Due to its definition, the variance stabilizing transformation \(g(\cdot )\) is a continuous and monotonically increasing function and, therefore, the power of \({\mathcal {T}}_n\) is increasing too. Furthermore, by noticing that \(\lim _{\vartheta \rightarrow {\overline{\vartheta }}}g(\vartheta )=g({\overline{\vartheta }})>g(0)\), test \({\mathcal {T}}_n\) is always consistent. \(\square \)

Theorem 2

If the target \(\rho \) is chosen such that

$$\begin{aligned} \int _0^x \sigma _{\rho }^{-1}(t)\mathrm{d}t\ge x\sigma _{\rho }^{-1}(x), \quad \forall x> 0, \end{aligned}$$
(10)

the variance-stabilized test \({\mathcal {T}}_n\) is uniformly more powerful than Wald’s test. Furthermore, condition (10) holds if \(\sigma _{\rho }^2(\vartheta )\) is increasing for \(\vartheta >0\).

Proof

Condition (10) can be easily derived from the power function of test \({\mathcal {T}}_n\) combined with (3). Moreover, the last statement follows from the mean value theorem; indeed, due to the continuity of \(\sigma _{\rho }(\cdot )\), there exists a given \(c\in [0;x]\) such that \(\int _0^x \sigma _{\rho }^{-1}(t)\mathrm{d}t=x\sigma _{\rho }^{-1}(c)\) and therefore, if \(\sigma _{\rho }^2(x)\) is increasing in x, then \(\sigma _{\rho }^{-1}(c)\ge \sigma _{\rho }^{-1}(x)\) since \(c\le x\). \(\square \)

As an example, let us consider \(\rho _L\) for normal homoscedastic data. Condition (10) simplifies to

$$\begin{aligned} 2T\arctan ( e^{x/2T})- \frac{x e^{x/2T } }{e^{x/T }+1} \ge 0, \end{aligned}$$

which can be verified by noticing that the left hand side is an increasing function for every \(x>0\) and it is equal to 0 for \(x=0\). As we will show in the following Corollary, for normal homoscedastic outcomes test \({\mathcal {T}}_n\) is uniformly more powerful than Wald’s test, regardless of the chosen target (see also Table 1). In general, however, the superiority of \({\mathcal {T}}_n\) depends on the adopted target and the given statistical model.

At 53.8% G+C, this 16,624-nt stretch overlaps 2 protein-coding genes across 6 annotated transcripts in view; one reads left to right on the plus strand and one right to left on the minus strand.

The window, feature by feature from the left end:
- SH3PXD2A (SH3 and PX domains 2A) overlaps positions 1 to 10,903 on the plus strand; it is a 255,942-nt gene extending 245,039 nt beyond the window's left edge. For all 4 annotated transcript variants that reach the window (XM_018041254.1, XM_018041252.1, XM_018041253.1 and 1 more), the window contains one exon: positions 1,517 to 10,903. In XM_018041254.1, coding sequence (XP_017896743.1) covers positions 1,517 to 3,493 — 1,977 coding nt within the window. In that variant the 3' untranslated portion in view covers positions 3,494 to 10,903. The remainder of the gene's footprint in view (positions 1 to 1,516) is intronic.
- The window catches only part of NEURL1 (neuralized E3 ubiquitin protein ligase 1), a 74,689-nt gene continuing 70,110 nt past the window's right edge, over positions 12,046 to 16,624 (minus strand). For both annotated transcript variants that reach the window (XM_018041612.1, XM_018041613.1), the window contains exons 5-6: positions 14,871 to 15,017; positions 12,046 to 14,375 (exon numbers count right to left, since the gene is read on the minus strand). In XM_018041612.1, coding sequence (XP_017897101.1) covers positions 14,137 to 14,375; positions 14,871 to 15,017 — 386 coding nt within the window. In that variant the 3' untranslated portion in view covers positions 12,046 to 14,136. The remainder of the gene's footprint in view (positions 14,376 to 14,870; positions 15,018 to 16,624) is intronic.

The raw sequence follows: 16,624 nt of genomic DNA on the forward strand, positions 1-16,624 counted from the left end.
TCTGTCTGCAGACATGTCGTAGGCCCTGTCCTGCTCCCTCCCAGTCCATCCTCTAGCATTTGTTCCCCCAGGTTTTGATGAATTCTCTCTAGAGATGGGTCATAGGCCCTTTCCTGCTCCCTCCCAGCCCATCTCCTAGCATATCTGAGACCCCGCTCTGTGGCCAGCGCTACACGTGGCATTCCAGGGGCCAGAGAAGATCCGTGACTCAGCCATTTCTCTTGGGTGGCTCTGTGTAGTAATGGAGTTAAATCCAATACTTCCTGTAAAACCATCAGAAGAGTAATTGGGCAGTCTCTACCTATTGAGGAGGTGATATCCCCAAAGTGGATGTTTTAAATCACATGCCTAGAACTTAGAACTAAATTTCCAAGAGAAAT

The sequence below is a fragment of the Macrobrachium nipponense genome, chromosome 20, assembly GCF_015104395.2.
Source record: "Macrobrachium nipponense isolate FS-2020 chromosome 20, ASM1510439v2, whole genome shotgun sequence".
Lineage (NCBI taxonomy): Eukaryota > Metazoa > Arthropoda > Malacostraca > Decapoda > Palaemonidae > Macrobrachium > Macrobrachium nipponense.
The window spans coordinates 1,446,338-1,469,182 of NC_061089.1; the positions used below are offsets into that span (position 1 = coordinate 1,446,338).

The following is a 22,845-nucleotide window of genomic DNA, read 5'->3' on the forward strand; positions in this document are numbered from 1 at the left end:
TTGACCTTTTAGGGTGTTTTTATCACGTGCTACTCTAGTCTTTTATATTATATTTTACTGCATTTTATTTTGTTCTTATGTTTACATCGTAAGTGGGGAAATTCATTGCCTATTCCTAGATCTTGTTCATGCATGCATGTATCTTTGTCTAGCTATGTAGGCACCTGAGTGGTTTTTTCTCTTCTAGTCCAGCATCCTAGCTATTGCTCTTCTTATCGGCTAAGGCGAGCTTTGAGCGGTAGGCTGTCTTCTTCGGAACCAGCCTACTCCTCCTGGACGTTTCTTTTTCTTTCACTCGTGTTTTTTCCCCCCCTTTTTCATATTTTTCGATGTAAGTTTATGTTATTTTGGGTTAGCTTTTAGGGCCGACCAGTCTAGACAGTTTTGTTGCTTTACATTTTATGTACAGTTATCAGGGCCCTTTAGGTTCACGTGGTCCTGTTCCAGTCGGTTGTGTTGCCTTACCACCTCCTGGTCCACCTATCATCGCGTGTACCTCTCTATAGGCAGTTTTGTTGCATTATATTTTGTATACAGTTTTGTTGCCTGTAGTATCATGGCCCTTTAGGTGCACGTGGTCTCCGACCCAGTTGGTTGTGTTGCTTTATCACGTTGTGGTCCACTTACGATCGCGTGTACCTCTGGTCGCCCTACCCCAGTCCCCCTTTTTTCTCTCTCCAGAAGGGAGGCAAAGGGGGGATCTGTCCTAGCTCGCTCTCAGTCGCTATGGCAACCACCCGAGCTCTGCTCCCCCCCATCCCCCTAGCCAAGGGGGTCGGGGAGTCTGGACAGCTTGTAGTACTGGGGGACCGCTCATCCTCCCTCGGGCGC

Corollary 2

For normal homoscedastic outcomes, test \({\mathcal {T}}_n\) is uniformly more powerful than \(W_n\) regardless of the chosen target. Adopting \(\rho _R\) for exponential data, as well as under \(\rho _{Z}\) for Poisson trials, test \({\mathcal {T}}_n\) is uniformly more powerful than \(W_n\).

Proof

In the case of normal homoscedastic outcomes, for every \(\rho \) satisfying (2), \(\sigma _{\rho }^2(\vartheta )\) is increasing in \(\vartheta \) for every \(\vartheta >0\). Indeed,

$$\begin{aligned} \sigma _{\rho }^2(\vartheta )=\frac{v}{\rho (\vartheta ,\theta _B)[1-\rho (\vartheta , \theta _B)]}, \end{aligned}$$

where from (2), for every \(\theta _B\in {\mathbb {R}}\), the target is increasing in \(\vartheta \) with \(\rho (\vartheta ,\theta _B) \ge 1/2\) for \(\vartheta >0\). Therefore, for every pair \((\vartheta _1,\vartheta _2)\) with \(0<\vartheta _1<\vartheta _2\), then \(1/2\le \rho (\vartheta _1,\theta _B)\le \rho (\vartheta _2,\theta _B)\) and thus \(\sigma _{\rho }^2(\vartheta _1)\le \sigma _{\rho }^2(\vartheta _2)\), since \(\rho (\vartheta _1,\theta _B)+ \rho (\vartheta _2,\theta _B)\ge 1\).

As regards \(\rho _R\) for exponential data, condition (10) simplifies to \(\ln \left( 1+ \vartheta /2\theta _B\right) \ge (1+2\theta _B/\vartheta )^{-1}\), which is trivially verified for any \(\vartheta > 0\) and \(\theta _B>0\). Analogously, adopting \(\rho _{Z}\) for Poisson trials, \(\sigma _{\rho _Z}^2(\vartheta )=(\sqrt{\vartheta +\theta _B} + \sqrt{\theta }_B)^2\), that is increasing in \(\vartheta \) for every \(\vartheta > 0\) and \(\theta _B>0\). \(\square \)

In order to overcome possible problems related to the quality of the CLT approximation, we apply such a variance stabilizing transformation into a bootstrap framework. Since standard re-sampling techniques (like the nonparametric bootstrap) may not be suitable for non-exchangeable/dependent data, we suggest a parametric bootstrap that makes use of the estimated parameters and generates replicates of both the allocation sequence derived by the chosen RA rule and the corresponding outcomes, without re-sampling the observed data. Following the same arguments of Rosenberger and Hu (1999), who have derived bootstrap confidence intervals for adaptive designs, if the RA procedure satisfies condition (1), then the bootstrap method is still first-order consistent. Indeed, in this case the MLEs are consistent and asymptotically normal, so the first-order consistency of the bootstrap estimators follows directly [see the Appendix of Rosenberger and Hu (1999)]. Moreover, such a variance-stabilized bootstrap-t method has been proven to be transformation-respecting, second-order correct and accurate, providing also good performances in fairly general settings (DiCiccio and Efron 1996; Hall 2013).